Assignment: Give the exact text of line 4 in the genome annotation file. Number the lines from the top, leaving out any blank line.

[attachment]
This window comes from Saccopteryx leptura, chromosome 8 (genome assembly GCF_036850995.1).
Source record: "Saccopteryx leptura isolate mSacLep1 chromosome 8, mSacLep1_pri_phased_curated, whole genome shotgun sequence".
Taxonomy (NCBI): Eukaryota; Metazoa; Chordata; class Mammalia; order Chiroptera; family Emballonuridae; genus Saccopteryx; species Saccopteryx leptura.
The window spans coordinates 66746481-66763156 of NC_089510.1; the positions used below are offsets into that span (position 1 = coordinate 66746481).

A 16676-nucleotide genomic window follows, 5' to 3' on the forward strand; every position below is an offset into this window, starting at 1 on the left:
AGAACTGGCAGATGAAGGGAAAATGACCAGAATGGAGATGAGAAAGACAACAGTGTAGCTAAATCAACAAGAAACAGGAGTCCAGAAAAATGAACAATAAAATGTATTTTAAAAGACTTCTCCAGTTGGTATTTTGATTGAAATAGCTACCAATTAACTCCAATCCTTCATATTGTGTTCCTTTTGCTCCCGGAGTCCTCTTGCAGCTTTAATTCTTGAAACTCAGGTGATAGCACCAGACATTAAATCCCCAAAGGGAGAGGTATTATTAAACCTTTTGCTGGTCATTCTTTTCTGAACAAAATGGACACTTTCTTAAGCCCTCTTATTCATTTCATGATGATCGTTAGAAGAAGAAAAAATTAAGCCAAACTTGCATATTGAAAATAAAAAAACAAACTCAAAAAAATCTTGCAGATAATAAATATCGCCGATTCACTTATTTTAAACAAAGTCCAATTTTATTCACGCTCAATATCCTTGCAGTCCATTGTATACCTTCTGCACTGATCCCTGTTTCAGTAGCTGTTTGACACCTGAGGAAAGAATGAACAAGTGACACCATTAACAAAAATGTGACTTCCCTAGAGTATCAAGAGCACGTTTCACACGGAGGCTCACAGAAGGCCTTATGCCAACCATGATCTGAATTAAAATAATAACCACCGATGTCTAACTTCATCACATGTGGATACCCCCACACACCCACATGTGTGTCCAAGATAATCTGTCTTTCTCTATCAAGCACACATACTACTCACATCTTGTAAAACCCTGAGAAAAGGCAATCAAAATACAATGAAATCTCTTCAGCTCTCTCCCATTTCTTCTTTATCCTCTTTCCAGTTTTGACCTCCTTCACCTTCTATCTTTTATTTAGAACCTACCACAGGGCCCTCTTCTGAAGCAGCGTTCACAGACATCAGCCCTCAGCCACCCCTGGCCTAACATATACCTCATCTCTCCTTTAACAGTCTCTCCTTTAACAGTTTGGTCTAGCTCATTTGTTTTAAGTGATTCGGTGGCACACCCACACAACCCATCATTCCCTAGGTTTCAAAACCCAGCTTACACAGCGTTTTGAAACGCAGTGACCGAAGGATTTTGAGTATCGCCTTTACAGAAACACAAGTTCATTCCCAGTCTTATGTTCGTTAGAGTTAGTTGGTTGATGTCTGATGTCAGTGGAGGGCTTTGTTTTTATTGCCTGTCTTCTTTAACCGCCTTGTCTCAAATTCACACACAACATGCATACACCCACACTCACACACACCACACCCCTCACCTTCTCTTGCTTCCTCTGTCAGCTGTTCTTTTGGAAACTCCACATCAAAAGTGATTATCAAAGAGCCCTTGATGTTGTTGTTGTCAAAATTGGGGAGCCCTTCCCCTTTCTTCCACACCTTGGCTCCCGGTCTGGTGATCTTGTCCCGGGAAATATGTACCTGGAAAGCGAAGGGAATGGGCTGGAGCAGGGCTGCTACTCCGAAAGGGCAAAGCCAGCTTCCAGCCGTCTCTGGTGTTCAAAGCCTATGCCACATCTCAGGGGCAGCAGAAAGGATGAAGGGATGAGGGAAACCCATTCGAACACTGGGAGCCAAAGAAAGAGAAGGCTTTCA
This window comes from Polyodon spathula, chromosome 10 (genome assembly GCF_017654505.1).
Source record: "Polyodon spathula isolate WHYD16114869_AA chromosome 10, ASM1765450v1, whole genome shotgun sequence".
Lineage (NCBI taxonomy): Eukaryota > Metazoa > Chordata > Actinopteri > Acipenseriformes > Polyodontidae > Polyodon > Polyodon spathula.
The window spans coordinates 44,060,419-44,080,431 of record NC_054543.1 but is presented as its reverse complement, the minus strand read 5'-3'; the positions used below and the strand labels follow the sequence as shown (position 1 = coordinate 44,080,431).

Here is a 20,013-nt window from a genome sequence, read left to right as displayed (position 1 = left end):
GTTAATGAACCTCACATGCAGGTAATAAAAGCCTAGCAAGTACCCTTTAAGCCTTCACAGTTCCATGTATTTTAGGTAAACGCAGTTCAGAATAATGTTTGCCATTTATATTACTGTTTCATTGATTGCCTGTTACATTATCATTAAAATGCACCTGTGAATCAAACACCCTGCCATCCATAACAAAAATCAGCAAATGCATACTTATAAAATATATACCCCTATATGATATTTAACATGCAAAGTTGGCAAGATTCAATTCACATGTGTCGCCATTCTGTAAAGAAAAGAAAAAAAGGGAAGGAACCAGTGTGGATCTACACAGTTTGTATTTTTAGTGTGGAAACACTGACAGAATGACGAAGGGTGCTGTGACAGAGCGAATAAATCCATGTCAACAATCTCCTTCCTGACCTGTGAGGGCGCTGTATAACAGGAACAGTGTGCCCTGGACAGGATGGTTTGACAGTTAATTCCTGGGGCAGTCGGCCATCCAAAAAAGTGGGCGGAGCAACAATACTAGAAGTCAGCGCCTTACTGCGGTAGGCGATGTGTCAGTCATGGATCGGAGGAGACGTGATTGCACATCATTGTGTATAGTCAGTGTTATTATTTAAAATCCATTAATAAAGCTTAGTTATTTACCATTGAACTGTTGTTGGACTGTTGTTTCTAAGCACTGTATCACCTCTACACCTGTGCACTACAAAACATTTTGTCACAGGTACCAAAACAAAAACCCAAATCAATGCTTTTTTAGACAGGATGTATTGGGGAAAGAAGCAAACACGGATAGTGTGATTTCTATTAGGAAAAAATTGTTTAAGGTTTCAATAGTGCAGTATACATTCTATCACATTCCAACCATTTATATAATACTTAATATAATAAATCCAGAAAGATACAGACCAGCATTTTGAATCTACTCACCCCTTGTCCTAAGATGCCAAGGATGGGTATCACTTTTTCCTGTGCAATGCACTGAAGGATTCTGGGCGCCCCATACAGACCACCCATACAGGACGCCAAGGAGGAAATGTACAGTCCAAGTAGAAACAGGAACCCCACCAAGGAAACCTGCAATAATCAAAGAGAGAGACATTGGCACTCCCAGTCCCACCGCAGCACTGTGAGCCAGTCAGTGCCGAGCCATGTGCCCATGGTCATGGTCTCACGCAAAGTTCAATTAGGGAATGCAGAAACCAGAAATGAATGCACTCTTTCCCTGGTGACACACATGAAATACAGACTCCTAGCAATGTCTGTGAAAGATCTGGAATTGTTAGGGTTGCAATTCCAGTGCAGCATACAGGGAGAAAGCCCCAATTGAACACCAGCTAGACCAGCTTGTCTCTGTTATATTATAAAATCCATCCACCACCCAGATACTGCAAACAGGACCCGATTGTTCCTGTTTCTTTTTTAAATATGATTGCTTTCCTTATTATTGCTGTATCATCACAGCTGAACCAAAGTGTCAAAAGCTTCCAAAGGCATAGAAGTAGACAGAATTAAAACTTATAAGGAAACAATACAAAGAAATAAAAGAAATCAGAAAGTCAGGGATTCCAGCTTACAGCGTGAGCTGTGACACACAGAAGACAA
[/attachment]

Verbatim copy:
The window spans coordinates 66746481-66763156 of NC_089510.1; the positions used below are offsets into that span (position 1 = coordinate 66746481).